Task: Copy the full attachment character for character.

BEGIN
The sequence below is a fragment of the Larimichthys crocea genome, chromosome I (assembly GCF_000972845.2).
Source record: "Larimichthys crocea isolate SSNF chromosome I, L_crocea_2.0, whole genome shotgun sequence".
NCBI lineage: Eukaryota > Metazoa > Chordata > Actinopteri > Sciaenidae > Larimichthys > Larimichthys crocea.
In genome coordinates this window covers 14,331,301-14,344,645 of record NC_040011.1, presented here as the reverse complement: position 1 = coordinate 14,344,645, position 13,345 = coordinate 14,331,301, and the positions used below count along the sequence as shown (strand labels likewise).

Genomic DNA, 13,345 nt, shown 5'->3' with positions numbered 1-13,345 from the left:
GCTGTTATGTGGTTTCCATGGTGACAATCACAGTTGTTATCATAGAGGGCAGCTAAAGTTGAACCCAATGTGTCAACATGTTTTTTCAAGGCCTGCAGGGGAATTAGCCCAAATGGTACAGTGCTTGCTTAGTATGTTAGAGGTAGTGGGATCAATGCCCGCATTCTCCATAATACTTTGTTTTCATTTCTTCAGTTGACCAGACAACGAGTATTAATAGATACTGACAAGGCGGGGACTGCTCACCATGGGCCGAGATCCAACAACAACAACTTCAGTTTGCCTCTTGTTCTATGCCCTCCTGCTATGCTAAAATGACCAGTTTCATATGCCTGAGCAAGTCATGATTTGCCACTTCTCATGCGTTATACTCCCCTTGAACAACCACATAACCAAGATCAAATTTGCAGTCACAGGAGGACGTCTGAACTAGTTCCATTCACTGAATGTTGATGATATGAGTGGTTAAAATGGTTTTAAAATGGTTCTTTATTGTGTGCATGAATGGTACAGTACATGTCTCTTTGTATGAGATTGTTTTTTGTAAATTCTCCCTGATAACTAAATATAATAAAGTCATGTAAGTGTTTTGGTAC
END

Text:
The sequence below is a fragment of the Larimichthys crocea genome, chromosome I (assembly GCF_000972845.2).
Source record: "Larimichthys crocea isolate SSNF chromosome I, L_crocea_2.0, whole genome shotgun sequence".
NCBI lineage: Eukaryota > Metazoa > Chordata > Actinopteri > Sciaenidae > Larimichthys > Larimichthys crocea.
In genome coordinates this window covers 14,331,301-14,344,645 of record NC_040011.1, presented here as the reverse complement: position 1 = coordinate 14,344,645, position 13,345 = coordinate 14,331,301, and the positions used below count along the sequence as shown (strand labels likewise).

Genomic DNA, 13,345 nt, shown 5'->3' with positions numbered 1-13,345 from the left:
GCTGTTATGTGGTTTCCATGGTGACAATCACAGTTGTTATCATAGAGGGCAGCTAAAGTTGAACCCAATGTGTCAACATGTTTTTTCAAGGCCTGCAGGGGAATTAGCCCAAATGGTACAGTGCTTGCTTAGTATGTTAGAGGTAGTGGGATCAATGCCCGCATTCTCCATAATACTTTGTTTTCATTTCTTCAGTTGACCAGACAACGAGTATTAATAGATACTGACAAGGCGGGGACTGCTCACCATGGGCCGAGATCCAACAACAACAACTTCAGTTTGCCTCTTGTTCTATGCCCTCCTGCTATGCTAAAATGACCAGTTTCATATGCCTGAGCAAGTCATGATTTGCCACTTCTCATGCGTTATACTCCCCTTGAACAACCACATAACCAAGATCAAATTTGCAGTCACAGGAGGACGTCTGAACTAGTTCCATTCACTGAATGTTGATGATATGAGTGGTTAAAATGGTTTTAAAATGGTTCTTTATTGTGTGCATGAATGGTACAGTACATGTCTCTTTGTATGAGATTGTTTTTTGTAAATTCTCCCTGATAACTAAATATAATAAAGTCATGTAAGTGTTTTGGTAC